I guess that the empathized 'tude and the marketing the series got contributed to the character's and series' popularity apart from the sheer greatness of the games themselves. He was touted as the cooler, smoother alternative to Mario and the games showcased it as well. Sonic's qualities in multiple areas shifted Mega Drives especially when games were packaged-in with the consoles, a suggestion made by SoA which was incredibly successful.

 

I despise stuff like the "Sonic Bible", "Assface Sonic" and the particular brand of cheesy mascot with attitude SoA portrayed Sonic as, find it extremely unappealing. But did the latter two things contribute to Sonic's reception? Yes. Yes it did.

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Honestly I don't really know how it would had went down, but going by the sheer popularity of the Adventure games with Western audiences (which was essentially a re-tool of the series to grab attention again after a no-show of mainstream games on the Saturn and a bunch of forgettable spinoff games), I'd like to assume it would had done fine. Though I assume Sonic's attitude would had nevertheless played up a lot more in marketing than Sega Japan would had done it.

 

But the Adventure games still were riding on many of the memories of the old games, despite being a reboot in a stylistic sense, they were still part of the franchise and got attention for that in the first place.

 

Would they have gotten as popular with such a wide number of people if they weren't attached to this franchise, or would they have been just cult classics?

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But the Adventure games still were riding on many of the memories of the old games, despite being a reboot in a stylistic sense, they were still part of the franchise and got attention for that in the first place.

 

Would they have gotten as popular with such a wide number of people if they weren't attached to this franchise, or would they have been just cult classics?

 

That's precisely why I said retool. Still the same substance from the past games, despite a new coat of paint and (a) new goals/direction so they can still keep old fans interested while bringing in new ones. I'd consider the Adventure games (or at least Adventure 1 anyway...) to be that to the Genesis games.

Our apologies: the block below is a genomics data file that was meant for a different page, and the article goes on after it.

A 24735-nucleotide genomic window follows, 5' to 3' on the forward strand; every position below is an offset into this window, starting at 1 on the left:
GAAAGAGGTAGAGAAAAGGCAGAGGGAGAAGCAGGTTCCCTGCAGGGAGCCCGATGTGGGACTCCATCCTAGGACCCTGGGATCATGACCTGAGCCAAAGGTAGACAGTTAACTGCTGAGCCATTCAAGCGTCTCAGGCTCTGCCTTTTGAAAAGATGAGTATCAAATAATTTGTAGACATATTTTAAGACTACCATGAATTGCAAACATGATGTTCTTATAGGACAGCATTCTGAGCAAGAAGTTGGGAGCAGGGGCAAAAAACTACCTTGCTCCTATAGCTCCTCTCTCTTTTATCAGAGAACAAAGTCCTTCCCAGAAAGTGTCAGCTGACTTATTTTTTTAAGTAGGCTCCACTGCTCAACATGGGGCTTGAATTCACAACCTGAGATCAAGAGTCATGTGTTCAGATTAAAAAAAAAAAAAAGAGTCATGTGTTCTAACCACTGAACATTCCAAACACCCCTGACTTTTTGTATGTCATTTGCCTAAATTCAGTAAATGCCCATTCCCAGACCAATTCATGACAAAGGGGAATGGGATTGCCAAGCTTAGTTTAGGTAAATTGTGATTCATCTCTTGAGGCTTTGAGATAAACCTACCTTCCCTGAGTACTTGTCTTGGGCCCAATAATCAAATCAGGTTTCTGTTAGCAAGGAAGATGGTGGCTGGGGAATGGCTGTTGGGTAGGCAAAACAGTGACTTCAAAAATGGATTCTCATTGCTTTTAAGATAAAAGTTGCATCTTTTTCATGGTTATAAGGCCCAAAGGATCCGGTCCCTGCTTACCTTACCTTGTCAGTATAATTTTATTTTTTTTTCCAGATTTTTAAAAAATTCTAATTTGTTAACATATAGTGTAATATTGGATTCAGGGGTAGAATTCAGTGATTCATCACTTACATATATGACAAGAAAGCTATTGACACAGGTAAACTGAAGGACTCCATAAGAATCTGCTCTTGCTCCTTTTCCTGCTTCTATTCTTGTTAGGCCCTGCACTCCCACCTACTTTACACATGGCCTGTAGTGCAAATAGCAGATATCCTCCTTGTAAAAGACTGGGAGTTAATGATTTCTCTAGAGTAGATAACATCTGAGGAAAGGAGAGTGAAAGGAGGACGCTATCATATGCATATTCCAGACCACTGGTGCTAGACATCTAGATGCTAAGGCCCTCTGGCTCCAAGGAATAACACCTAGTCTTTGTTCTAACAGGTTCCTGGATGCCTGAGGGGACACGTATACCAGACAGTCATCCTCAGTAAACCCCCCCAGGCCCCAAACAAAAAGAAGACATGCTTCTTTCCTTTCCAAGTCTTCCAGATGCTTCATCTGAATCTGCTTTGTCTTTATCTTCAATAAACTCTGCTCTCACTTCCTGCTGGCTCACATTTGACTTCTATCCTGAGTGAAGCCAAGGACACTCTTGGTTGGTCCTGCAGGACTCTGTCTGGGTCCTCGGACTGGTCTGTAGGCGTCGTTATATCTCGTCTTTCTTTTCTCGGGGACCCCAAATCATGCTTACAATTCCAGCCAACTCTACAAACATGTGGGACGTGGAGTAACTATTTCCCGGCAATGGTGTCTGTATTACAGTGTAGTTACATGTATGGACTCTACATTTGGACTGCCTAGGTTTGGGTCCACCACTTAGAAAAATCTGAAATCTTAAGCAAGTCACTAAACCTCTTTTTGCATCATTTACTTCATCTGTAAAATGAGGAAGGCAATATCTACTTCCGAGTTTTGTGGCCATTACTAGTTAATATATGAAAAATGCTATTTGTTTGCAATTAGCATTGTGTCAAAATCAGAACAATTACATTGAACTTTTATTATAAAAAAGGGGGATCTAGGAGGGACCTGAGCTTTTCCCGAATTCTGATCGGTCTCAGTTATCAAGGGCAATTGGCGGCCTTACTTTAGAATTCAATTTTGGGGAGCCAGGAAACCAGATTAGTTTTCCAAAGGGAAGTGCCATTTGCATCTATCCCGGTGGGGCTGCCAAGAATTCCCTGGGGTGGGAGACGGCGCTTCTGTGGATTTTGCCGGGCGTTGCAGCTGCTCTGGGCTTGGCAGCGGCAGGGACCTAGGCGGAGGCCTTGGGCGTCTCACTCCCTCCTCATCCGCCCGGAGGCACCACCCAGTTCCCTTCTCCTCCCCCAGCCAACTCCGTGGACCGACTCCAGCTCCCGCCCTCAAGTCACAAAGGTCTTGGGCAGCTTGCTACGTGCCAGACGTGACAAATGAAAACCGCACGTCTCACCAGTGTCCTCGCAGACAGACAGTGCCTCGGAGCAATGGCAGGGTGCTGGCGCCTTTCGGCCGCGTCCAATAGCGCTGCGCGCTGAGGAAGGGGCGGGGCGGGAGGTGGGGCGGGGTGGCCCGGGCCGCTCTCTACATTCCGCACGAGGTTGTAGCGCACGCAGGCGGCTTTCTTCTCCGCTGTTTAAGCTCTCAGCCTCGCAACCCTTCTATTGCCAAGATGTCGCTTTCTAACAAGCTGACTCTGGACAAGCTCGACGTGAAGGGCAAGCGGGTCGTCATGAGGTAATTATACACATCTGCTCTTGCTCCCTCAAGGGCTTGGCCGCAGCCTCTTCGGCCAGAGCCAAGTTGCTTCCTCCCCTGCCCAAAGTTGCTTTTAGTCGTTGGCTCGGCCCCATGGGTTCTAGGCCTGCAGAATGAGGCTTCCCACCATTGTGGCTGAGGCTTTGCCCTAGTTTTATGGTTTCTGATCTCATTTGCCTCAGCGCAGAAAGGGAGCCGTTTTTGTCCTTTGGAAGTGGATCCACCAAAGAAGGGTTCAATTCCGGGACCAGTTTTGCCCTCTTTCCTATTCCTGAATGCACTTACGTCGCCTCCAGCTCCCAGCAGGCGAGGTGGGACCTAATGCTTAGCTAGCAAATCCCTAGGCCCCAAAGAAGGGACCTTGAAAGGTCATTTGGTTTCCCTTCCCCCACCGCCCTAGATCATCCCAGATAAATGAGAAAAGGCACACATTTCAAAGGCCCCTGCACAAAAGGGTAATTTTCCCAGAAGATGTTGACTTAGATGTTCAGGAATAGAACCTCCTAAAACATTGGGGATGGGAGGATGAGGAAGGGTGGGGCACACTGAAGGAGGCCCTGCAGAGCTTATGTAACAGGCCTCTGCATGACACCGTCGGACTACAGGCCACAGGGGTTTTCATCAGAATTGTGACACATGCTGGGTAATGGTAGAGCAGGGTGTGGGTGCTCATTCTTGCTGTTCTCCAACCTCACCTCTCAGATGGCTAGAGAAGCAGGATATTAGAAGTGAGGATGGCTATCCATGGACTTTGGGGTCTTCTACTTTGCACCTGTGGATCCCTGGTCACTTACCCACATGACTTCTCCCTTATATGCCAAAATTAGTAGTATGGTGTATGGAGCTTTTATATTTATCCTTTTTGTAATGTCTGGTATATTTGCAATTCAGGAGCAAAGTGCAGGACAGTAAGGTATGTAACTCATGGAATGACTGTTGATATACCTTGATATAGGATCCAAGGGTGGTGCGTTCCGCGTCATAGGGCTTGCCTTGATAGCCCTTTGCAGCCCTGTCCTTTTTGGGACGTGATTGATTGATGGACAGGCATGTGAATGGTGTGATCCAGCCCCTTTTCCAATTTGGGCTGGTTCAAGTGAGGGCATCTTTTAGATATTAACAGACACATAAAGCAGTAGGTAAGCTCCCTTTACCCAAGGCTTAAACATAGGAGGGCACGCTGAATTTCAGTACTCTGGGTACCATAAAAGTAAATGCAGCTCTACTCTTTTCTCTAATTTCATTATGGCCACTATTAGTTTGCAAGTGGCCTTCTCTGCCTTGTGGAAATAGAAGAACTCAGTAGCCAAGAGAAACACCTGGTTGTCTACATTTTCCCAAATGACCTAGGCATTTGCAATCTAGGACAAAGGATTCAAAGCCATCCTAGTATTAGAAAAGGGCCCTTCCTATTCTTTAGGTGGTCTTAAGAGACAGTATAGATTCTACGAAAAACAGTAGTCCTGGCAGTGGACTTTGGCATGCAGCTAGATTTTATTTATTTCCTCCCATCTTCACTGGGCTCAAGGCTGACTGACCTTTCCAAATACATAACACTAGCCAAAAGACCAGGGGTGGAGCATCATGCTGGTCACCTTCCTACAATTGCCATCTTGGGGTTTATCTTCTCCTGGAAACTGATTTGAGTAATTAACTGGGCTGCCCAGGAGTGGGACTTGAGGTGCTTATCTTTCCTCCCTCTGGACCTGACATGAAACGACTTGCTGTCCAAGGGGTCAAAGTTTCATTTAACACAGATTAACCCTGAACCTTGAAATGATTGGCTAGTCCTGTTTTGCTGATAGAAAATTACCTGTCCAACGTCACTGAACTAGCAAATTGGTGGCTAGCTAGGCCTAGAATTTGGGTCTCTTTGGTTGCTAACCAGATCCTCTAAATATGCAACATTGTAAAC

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There's no doubt that the westernization worked to make Sonic more popular, but it definitely had the opposite effect on me personally. In the 90s, I could not stand how obnoxious Sonic was, which is why I steadfastly stood by Mario, who I always saw as a lot more likable and relatable.

 

I eventually gave the series a chance again with Adventure 2 on Gamecube (which was well past the point of the "extreeeeme" marketing), and discovered what a great franchise Sonic was. This is probably a big part of the reason creepy eyeless western Robotnik has just never gelled with me.

 

I'm definitely more of the exception than the rule though. When I was a kid, everyone was crazy about Sonic (and frequently reminded me of how lame they thought Mario was), and I have no doubt at all that the edgy 90s marketing played a huge role in how the kids perceived him. In short, absolutely, Sonic's westernization was a smart business decision, no matter how off-putting I found it personally.

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I have to agree that Platformers like Mario and Sonic aren't really so popular and well known in Japan but only in Western and European areas.

 

I really liked the classic Sonic games because they were fun and what's got me interested in this franchise is the fact that SEGA had made the character the fastest than any other character even Falcon. Players got interested in what it's like to play the fastest character in the world and so they got glued to it and they loved it (maybe for a different reason I don't know).

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If anything, Sonic was popular because of westernization.

 

When Sonic was first created Sega was trying to get a foothold into things with their product, and the Japanese division weren't even thinking of challenging Nintendo's Mario. Meanwhile, Americans were wanting the opposite. They wanted to challenge Nintendo, they wanted to be far more successful than what the Japanese had envisioned at the time. Of note, I'm primarily referring to this source right here, and it doesn't entirely deal with Sonic than it does Sega as a whole and how Sonic's success is partially because of the company as a whole. (and I probably botched up a lot of what the original interview was saying, so read if your interested and feel free to correct me)

 

Plus, the Japanese division has been a lot more controlling and jealous of the American division. Might explain a lot of things as they are now, but I'm not entirely sure...